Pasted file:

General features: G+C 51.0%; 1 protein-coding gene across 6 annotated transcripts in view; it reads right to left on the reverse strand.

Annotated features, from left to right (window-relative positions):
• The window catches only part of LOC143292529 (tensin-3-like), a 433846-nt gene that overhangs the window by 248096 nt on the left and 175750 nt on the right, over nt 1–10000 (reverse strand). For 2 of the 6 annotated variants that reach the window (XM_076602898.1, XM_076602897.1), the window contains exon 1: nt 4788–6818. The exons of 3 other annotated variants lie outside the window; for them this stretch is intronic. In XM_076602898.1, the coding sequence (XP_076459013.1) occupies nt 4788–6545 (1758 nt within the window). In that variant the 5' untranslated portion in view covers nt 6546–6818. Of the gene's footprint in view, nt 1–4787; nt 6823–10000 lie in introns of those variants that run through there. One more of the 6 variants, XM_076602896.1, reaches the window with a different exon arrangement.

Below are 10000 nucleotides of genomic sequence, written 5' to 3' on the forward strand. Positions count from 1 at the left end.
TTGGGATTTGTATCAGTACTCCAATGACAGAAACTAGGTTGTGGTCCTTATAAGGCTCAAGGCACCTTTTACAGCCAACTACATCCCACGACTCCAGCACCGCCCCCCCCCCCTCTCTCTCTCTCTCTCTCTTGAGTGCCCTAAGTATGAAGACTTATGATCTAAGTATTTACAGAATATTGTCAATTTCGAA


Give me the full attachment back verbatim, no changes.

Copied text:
General features: G+C 51.0%; 1 protein-coding gene across 6 annotated transcripts in view; it reads right to left on the reverse strand.

Annotated features, from left to right (window-relative positions):
• The window catches only part of LOC143292529 (tensin-3-like), a 433846-nt gene that overhangs the window by 248096 nt on the left and 175750 nt on the right, over nt 1–10000 (reverse strand). For 2 of the 6 annotated variants that reach the window (XM_076602898.1, XM_076602897.1), the window contains exon 1: nt 4788–6818. The exons of 3 other annotated variants lie outside the window; for them this stretch is intronic. In XM_076602898.1, the coding sequence (XP_076459013.1) occupies nt 4788–6545 (1758 nt within the window). In that variant the 5' untranslated portion in view covers nt 6546–6818. Of the gene's footprint in view, nt 1–4787; nt 6823–10000 lie in introns of those variants that run through there. One more of the 6 variants, XM_076602896.1, reaches the window with a different exon arrangement.

Below are 10000 nucleotides of genomic sequence, written 5' to 3' on the forward strand. Positions count from 1 at the left end.
TTGGGATTTGTATCAGTACTCCAATGACAGAAACTAGGTTGTGGTCCTTATAAGGCTCAAGGCACCTTTTACAGCCAACTACATCCCACGACTCCAGCACCGCCCCCCCCCCCTCTCTCTCTCTCTCTCTCTTGAGTGCCCTAAGTATGAAGACTTATGATCTAAGTATTTACAGAATATTGTCAATTTCGAA